Now, it is the very lucky Yi girl who can use her great grandmother's bridal hat for her own wedding...
This charming pair of antique wooden nesting display stands dates to the late 1800's during the Qing Dynasty. Delicately carved figures and landscape details are raised from the background and a carefully lacquer painted scene reveals a woman with a crane on the smaller stand and 2 men playing chess under a tree on the larger stand.
Both stands are 3.6 inches deep, the larger one is 6 inches long and 1.5 inches high, the smaller one is 4.7 inches long and 1 inch tall.
Carved from Rosewood, on one side, this Chinese toggle has a wooded scene with a horse and pair of deer. On the reverse side is the symbol for longevity. Toggle is 1.5 inches x 1.25 inches
This piece dates to the 1880's late Edo, early Meiji Periods of Japan. It was made before the wireless technique was perfected as evidenced by the cracks in the background field of the central dragon. The outer rim of the back of the plate has a swirl pattern typical of the period. The dragon is clearly a happy guy.
plate has a diameter of 7 inches. Charming piece, no dings.
All along the four edges of this bone toggle, there is a carved circular pattern design. This pattern is very similiar to a Yao Ethnic Minority pattern and would be unusual in a Han piece.
The last picture enlargement shows how the toggle would have been used to secure the cords of a hat. The bead would be moved up the cords so that the toggle would be tight under the chin...
This pair of traditional silver ear plugs were worn in the enlarge holes of the Yao woman of China and Thailand. The same filgree pattern is on both sides of the earplugs. The plugs are 1+ inches in diameter and 1/2 inches thick.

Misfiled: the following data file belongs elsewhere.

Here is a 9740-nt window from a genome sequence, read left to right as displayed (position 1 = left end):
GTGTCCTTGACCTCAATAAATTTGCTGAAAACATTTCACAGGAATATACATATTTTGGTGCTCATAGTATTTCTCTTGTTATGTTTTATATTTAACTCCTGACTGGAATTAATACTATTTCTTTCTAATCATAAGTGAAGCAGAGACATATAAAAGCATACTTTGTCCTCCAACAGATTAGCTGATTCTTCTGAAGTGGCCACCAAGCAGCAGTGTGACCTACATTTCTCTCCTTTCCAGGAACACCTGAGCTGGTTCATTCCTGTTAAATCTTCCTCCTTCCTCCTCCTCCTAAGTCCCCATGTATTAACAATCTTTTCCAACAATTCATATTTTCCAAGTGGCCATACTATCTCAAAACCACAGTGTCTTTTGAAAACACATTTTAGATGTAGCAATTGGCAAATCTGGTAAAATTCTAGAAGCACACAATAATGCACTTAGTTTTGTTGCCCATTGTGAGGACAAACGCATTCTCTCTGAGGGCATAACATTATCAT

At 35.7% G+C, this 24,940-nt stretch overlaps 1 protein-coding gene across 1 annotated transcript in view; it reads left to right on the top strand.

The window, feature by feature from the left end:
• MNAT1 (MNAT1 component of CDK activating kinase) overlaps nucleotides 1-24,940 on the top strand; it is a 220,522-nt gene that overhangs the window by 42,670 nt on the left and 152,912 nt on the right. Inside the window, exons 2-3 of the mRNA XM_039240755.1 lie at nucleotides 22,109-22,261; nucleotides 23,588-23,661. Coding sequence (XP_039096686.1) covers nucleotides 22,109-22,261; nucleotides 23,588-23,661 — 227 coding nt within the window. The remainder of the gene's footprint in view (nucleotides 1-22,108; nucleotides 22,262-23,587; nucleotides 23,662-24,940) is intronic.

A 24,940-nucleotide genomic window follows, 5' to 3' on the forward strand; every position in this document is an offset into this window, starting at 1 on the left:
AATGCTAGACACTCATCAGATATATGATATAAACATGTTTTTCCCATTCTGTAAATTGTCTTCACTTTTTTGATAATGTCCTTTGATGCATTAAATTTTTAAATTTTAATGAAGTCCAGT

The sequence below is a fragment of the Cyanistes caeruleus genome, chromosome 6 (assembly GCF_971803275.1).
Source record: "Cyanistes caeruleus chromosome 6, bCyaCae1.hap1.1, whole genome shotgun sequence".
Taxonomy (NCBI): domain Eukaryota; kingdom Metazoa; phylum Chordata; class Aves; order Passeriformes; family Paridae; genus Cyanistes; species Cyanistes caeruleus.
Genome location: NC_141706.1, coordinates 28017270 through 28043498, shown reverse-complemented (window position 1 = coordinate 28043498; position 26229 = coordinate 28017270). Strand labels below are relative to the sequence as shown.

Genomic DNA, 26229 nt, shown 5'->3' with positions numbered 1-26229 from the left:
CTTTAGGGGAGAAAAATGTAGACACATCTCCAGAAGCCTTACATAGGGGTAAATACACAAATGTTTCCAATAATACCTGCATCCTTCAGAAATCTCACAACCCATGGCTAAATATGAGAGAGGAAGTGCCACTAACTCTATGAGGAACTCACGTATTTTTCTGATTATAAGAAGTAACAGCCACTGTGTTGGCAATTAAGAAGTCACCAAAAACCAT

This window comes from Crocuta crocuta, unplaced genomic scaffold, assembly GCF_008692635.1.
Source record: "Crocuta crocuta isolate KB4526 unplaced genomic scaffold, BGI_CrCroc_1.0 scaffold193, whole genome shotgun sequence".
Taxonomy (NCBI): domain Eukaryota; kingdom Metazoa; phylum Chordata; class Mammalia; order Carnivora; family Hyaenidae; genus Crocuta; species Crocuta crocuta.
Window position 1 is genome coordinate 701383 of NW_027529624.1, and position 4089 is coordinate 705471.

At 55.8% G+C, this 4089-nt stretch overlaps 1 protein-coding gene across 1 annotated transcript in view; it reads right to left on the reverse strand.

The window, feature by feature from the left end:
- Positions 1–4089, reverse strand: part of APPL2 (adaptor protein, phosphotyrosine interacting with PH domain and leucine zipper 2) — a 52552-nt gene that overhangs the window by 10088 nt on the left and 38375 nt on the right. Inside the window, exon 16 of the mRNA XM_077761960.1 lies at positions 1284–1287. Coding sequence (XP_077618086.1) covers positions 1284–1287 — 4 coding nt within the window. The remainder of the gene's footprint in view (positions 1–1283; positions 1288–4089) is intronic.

This charming Japanese netsuke has the face of Noh theatre character surrounded with intricate basket weave pattern.
This baby carrier is from the Miao ethnic minority of Qui Yang. Characteristic of the antique Miao baby carriers from this area, the surface decoration is composed of very tiny cross stitches which form geometric embroidery pattern which, to Western eyes, resemble snowflakes...
This small Chinese inro style container would have been worn suspended from the wearer's belt. It was hand carved from wood and detailed on each side with delicate decorative carvings of birds, flowers and a phoenix.
The piece is 2.5 inches high and 2 inches at the widest point. Because of its small size and shape, it was most likely used as an opium container. The inside has been carefully cleaned to avoid dog encounters at the airports.
This Chinese golden colored Sha-green is large by shagreen standards...it spans almost 7 inches at the longest point front to back, and stands just over 3 inches high. The top clearly has some scuffs and loss to the hide, which for me enhance the beauty of the box.
The box is hinged at the back and the inside is lined with leather.